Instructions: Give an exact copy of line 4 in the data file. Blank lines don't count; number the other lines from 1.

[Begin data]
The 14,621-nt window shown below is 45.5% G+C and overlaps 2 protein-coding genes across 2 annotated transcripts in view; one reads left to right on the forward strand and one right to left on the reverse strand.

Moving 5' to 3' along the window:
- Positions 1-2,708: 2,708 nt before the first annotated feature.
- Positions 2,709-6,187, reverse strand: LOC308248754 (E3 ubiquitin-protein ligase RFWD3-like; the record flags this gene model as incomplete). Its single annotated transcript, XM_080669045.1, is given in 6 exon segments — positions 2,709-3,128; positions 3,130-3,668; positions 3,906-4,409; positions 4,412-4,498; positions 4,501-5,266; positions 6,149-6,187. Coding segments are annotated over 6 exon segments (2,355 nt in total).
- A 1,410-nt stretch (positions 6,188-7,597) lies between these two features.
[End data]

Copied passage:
- Positions 2,709-6,187, reverse strand: LOC308248754 (E3 ubiquitin-protein ligase RFWD3-like; the record flags this gene model as incomplete). Its single annotated transcript, XM_080669045.1, is given in 6 exon segments — positions 2,709-3,128; positions 3,130-3,668; positions 3,906-4,409; positions 4,412-4,498; positions 4,501-5,266; positions 6,149-6,187. Coding segments are annotated over 6 exon segments (2,355 nt in total).